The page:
The Los Angeles Sheriff's Department has run the Mira Loma Detention Center, one of the largest immigration jails in the state, for more than a decade. But next month, the center is scheduled to close because Sheriff Lee Baca and federal authorities can't agree on the basic rules governing how the jail should operate.
There are several areas of disagreement between the two sides. But in general, the Department of Homeland Security deserves praise for fulfilling its pledge to hold immigration jailers like Baca accountable and for imposing standards to ensure that the tens of thousands of immigrants across the country, including asylum seekers, are being treated fairly and humanely.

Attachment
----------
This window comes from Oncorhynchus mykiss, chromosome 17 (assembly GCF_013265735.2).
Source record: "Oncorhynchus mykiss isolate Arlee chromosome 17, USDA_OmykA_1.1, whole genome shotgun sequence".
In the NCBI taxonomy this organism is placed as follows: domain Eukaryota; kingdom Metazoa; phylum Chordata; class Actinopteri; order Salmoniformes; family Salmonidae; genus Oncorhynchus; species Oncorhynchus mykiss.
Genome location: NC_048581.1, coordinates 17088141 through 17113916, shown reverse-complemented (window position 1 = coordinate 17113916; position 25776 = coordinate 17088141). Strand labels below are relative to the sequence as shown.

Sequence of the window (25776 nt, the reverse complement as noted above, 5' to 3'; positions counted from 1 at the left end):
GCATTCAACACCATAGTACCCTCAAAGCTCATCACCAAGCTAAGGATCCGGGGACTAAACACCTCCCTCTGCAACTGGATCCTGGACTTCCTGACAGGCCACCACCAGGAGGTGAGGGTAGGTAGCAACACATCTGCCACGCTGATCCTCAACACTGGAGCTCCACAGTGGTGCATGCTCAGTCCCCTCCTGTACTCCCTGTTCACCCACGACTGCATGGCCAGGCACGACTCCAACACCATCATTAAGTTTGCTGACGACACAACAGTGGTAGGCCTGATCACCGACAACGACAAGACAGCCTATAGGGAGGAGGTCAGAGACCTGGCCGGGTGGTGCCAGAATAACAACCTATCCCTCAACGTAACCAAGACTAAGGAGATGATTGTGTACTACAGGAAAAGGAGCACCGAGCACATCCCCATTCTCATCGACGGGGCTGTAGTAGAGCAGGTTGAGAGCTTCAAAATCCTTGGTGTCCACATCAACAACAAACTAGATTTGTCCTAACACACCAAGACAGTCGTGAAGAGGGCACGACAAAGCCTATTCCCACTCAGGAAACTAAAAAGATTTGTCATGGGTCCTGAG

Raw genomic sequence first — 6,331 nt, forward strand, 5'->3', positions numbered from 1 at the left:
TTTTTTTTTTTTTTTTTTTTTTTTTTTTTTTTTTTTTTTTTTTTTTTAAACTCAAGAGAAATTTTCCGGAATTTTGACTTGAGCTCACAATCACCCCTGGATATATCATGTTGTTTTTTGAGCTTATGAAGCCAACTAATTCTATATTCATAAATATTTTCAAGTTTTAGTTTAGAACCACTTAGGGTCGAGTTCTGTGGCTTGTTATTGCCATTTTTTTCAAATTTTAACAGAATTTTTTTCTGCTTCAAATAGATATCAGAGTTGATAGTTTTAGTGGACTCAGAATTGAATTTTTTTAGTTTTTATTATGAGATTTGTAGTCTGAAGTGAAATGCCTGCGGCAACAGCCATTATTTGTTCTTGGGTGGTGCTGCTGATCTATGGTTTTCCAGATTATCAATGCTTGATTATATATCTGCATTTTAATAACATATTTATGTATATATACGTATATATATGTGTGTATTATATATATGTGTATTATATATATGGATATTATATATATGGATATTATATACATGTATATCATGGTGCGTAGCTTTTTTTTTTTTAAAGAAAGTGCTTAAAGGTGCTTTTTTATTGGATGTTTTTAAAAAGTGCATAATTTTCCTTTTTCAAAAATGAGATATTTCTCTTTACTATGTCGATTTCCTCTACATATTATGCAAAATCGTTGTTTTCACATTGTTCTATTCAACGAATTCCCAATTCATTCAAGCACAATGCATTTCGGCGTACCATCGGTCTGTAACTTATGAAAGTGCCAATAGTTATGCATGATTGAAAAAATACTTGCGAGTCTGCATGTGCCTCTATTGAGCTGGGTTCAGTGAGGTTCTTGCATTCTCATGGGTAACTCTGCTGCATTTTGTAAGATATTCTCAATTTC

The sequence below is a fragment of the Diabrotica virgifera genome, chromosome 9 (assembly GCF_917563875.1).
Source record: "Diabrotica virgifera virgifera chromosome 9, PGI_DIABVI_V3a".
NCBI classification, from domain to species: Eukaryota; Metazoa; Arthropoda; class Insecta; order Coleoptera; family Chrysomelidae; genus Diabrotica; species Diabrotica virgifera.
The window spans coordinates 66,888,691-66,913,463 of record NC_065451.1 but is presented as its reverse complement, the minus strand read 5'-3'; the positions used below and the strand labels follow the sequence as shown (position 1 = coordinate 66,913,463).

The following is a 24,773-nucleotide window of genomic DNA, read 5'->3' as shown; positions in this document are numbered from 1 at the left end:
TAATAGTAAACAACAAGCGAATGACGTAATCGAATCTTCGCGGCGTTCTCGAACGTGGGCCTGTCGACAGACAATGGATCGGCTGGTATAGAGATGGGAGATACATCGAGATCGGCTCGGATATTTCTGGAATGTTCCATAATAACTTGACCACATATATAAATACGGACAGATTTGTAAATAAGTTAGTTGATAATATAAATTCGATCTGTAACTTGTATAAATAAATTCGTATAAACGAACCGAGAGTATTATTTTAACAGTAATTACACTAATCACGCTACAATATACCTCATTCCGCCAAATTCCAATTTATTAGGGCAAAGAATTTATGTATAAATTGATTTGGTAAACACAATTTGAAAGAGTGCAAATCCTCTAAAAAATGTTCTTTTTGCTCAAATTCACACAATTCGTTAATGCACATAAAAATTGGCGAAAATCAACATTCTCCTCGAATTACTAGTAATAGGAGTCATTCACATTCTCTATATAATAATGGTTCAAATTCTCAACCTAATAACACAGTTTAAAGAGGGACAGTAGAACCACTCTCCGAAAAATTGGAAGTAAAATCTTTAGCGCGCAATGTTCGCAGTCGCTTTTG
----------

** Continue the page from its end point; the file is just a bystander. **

The proposed standards are modest. They require jailers to provide basic access to medical care and legal assistance, and offer some minimal safeguards intended to relieve conditions that have led to dozens of detainee deaths nationwide since 2003, as well as to allegations of sexual abuse perpetrated by detention center guards and staff.
The Sheriff's Department says some of the new rules are simply too expensive to comply with and conflict with deputies' privacy rights. The department says it can't afford, for example, to provide the medical services outlined in the 2008 detention standards, including X-rays and mental healthcare screenings, without charging the Department of Homeland Security more money. Nor can it provide additional office space to officials assigned to serve as monitors at the facility without another fee increase. And Homeland Security's request to investigate deputies' use of force against detainees is off-limits because it could conflict with the California Peace Officer's Bill of Rights that protects deputies' personnel records, according to the department,